Abstract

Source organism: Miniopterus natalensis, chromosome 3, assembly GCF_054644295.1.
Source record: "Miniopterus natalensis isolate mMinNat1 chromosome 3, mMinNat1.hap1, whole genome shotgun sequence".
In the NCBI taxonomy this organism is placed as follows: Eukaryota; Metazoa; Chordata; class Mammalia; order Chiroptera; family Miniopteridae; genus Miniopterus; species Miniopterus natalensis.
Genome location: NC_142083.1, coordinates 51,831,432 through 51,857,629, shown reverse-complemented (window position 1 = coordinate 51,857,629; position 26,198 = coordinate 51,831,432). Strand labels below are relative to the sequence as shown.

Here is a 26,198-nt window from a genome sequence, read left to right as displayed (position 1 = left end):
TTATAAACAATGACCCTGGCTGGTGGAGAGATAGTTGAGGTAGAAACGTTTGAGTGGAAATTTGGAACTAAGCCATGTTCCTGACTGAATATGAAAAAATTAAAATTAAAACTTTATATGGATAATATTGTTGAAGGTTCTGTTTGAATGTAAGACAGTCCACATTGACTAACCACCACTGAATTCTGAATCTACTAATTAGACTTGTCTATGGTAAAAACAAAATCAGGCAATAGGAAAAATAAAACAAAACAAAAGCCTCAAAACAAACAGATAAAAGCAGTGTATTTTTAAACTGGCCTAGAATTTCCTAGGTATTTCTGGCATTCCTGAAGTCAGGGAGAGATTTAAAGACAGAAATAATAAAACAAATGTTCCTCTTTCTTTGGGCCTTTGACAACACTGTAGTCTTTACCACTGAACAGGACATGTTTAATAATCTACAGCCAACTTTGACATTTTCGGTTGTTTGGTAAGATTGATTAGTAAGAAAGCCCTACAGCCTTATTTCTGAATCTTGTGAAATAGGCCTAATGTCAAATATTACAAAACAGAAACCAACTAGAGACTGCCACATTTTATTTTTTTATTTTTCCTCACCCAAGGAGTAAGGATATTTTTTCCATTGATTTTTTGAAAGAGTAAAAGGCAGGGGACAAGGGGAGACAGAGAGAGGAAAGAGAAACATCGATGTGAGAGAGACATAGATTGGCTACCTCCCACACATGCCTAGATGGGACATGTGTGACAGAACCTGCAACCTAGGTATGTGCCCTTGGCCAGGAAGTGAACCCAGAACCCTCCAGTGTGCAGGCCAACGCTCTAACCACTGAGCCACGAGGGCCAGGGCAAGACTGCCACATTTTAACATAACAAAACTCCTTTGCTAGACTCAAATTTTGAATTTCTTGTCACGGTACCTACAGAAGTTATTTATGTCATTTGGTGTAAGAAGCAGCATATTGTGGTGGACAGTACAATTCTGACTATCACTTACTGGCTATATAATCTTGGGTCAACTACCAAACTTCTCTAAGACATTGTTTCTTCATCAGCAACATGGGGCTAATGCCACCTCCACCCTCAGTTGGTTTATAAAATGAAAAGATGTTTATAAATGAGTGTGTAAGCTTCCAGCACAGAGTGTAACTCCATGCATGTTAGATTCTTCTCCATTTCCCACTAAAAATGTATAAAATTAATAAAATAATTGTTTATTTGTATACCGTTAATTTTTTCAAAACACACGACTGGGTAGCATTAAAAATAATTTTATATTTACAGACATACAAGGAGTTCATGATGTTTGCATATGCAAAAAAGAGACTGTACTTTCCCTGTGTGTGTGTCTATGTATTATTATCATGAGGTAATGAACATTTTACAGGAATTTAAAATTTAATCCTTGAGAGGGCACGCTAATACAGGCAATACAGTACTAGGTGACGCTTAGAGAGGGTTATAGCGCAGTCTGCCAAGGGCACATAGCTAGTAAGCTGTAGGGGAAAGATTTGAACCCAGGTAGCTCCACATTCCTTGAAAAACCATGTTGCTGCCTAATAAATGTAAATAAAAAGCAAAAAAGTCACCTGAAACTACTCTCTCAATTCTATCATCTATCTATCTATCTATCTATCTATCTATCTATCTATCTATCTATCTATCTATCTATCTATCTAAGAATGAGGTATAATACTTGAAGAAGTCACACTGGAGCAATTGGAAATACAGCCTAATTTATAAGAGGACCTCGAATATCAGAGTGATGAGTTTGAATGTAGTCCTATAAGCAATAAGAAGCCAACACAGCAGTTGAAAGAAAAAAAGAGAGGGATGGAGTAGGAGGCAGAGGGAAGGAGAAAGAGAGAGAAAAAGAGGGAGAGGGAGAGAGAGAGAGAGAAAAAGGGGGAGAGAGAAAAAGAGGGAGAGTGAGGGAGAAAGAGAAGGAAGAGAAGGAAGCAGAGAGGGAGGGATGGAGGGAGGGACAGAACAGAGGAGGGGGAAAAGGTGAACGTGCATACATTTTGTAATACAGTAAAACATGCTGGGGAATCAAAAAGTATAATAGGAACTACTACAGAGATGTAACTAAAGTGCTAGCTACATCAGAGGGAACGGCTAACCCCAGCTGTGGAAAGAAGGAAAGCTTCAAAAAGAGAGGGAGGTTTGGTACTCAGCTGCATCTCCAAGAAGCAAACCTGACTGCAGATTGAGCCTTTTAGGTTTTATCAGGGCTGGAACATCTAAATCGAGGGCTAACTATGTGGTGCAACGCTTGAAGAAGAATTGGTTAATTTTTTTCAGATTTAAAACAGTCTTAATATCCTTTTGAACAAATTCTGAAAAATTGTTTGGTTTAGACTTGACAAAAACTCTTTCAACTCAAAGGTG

Scandium is currently in high demand because of a number of technological advances in the aerospace and automotive sectors of the global economy. In this paper, we review the properties of scandium, the geology of the major economic and potentially economic scandium deposits, and the processes that may concentrate scandium to exploitable levels. We also show that, although scandium is classified as a rare earth element (REE), it behaves very differently from the rest of its family. The reason for this is that it has an ionic radius very similar to that of iron and magnesium and consequently concentrates easily in major ferromagnesian rock-forming minerals, notably clinopyroxene. Unlike the other REEs, it is therefore a compatible element. In many scandium deposits, clinopyroxene is the main ore mineral, although in some deposits scandium is hosted by minerals that also concentrate the other REEs. As is the case for these other REEs, the main source of scandium is the mantle and the conveyors of scandium are alkaline igneous rocks (and carbonatites), including Alaskan-type ultramafic rocks. The main magmatic processes involved in scandium concentration are partial melting and fractional crystallization. We model the fractional crystallization of clinopyroxene to predict the scandium content of Alaskan-type ultramafic rocks and use this information in conjunction with a simple model of fluid-assisted partial melting to explain the genesis of scandium-rich pegmatites. In addition to magmatic processes, aqueous fluids may play an important or even essential role in scandium ore formation. The lack of reliable high-temperature thermodynamic data for the aqueous scandium species precludes modeling their transport in hydrothermal fluids. However, the availability of ambient-temperature data allowed us to model scandium concentration by rainwater in laterite developed above an Alaskan-type ultramafic complex. This review is no more than an introduction to the economic geology of scandium and the processes that appear to be responsible for the genesis of scandium ores, but one which we hope will provide a guide to future in-depth studies of scandium deposits and strategies for their successful exploration and exploitation.

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